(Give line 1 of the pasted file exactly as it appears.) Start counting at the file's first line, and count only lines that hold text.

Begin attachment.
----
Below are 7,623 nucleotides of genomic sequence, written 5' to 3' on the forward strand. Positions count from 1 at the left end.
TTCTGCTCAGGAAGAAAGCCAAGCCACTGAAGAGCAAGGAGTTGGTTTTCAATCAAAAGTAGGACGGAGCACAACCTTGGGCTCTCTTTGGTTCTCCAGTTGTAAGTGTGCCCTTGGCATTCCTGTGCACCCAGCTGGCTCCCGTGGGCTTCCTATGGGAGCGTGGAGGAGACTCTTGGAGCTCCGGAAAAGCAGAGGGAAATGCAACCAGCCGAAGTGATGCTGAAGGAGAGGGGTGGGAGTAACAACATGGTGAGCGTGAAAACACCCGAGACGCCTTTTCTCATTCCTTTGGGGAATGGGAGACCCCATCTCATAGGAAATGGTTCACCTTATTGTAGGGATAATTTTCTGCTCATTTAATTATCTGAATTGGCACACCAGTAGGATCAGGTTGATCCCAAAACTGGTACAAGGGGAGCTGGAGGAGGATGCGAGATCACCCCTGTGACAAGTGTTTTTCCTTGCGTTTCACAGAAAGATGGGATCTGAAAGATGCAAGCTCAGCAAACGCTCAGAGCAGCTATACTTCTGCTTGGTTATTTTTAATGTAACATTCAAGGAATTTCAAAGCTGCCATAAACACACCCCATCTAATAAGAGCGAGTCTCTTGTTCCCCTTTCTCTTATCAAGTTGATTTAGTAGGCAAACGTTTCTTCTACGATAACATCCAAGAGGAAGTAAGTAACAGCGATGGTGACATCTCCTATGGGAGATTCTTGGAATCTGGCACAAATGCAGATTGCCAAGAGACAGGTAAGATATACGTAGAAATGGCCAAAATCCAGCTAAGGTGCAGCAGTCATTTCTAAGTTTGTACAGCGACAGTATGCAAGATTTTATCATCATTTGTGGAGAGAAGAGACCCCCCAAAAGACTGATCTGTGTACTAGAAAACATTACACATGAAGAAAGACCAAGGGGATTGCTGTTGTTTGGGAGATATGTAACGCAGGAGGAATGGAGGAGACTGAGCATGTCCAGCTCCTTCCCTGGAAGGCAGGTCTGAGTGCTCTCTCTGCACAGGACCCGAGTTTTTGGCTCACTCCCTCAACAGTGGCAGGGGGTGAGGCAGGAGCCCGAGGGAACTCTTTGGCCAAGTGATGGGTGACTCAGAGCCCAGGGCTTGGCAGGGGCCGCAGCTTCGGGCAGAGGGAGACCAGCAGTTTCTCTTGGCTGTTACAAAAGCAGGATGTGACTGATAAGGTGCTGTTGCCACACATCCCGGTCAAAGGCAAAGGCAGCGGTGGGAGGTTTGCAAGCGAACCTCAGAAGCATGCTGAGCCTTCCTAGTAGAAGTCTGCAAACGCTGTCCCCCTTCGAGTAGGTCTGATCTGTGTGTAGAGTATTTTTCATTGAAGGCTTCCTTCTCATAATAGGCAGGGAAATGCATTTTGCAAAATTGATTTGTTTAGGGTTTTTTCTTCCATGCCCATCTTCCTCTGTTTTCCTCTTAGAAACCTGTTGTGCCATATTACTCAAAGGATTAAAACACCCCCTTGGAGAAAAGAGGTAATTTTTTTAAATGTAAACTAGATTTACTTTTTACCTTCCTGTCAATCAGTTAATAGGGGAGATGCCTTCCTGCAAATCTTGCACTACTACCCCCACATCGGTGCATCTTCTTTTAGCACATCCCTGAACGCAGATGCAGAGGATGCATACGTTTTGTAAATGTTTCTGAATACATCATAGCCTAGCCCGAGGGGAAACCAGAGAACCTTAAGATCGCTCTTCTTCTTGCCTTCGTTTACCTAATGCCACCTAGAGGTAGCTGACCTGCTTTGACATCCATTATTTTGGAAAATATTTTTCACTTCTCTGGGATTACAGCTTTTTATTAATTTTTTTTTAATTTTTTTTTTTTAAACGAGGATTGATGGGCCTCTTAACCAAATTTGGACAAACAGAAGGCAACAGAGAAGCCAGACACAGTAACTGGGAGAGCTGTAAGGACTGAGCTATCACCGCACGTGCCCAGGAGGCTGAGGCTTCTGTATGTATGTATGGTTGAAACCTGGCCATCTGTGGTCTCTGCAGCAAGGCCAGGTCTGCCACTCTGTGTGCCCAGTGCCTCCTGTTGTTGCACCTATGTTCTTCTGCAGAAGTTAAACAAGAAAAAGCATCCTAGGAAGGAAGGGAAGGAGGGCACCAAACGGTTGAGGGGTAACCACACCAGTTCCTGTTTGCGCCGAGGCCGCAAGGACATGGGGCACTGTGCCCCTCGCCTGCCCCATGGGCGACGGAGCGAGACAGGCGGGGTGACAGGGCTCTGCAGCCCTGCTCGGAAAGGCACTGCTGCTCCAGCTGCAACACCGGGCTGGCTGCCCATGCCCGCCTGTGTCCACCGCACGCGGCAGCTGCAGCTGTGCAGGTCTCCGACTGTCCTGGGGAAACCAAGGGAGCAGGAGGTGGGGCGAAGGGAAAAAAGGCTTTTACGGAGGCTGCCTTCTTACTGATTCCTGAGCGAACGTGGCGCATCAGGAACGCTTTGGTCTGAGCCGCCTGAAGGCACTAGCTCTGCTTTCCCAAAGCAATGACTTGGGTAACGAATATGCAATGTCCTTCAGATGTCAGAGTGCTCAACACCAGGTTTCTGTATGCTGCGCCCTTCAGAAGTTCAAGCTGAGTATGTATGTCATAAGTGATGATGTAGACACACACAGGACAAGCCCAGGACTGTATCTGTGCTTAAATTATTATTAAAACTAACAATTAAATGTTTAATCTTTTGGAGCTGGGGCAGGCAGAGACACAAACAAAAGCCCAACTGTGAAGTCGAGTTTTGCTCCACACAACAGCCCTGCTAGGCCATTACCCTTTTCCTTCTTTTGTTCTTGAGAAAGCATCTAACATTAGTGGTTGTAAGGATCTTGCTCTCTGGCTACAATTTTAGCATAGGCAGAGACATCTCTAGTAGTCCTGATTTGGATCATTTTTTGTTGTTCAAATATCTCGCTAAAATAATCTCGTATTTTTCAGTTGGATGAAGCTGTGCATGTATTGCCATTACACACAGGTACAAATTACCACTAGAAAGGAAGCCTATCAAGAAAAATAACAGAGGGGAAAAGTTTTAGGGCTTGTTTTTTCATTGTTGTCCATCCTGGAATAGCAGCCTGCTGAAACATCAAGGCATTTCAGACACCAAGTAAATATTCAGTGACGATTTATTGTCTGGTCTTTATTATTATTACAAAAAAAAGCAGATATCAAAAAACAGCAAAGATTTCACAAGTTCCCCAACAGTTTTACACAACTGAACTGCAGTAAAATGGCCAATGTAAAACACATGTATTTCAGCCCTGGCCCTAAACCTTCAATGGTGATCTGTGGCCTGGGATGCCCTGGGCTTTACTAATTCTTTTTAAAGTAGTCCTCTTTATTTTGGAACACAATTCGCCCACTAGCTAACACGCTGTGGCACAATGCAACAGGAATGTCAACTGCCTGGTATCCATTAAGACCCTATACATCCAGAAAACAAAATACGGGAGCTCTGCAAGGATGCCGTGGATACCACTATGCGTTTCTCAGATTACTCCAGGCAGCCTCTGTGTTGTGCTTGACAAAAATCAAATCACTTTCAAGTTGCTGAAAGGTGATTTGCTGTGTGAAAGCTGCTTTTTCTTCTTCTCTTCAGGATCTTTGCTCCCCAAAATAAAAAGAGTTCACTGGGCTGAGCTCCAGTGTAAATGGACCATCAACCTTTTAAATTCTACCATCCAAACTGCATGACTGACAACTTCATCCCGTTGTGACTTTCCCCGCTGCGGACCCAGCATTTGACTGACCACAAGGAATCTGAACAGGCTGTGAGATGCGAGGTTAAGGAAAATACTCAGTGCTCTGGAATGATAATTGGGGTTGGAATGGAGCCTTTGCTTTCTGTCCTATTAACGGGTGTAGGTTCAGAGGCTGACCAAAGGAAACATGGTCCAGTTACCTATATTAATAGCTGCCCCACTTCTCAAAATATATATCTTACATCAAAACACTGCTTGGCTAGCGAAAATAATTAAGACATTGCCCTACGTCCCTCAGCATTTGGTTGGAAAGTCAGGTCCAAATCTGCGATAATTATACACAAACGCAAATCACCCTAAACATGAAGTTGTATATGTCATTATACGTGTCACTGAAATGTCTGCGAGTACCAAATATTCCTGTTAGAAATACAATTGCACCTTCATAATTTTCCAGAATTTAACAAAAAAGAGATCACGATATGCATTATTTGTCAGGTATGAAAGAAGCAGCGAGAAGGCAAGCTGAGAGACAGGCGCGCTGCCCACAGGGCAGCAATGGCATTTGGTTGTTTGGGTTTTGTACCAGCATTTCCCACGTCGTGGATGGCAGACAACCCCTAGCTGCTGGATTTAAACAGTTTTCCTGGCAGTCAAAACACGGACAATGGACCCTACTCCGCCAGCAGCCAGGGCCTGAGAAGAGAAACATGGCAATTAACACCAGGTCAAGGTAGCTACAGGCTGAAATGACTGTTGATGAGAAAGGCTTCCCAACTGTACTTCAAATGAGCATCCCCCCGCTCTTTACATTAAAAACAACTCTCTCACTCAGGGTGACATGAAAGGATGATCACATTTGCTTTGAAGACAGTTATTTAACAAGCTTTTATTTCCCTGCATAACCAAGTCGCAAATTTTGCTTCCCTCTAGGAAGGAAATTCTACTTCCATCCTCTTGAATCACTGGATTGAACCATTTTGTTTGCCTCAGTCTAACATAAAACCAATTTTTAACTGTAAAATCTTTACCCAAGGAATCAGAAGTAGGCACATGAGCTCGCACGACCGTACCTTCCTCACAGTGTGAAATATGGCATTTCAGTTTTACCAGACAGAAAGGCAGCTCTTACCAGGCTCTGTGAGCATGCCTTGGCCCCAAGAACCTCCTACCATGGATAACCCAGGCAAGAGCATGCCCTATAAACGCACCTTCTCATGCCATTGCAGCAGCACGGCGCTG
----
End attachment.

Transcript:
Below are 7,623 nucleotides of genomic sequence, written 5' to 3' on the forward strand. Positions count from 1 at the left end.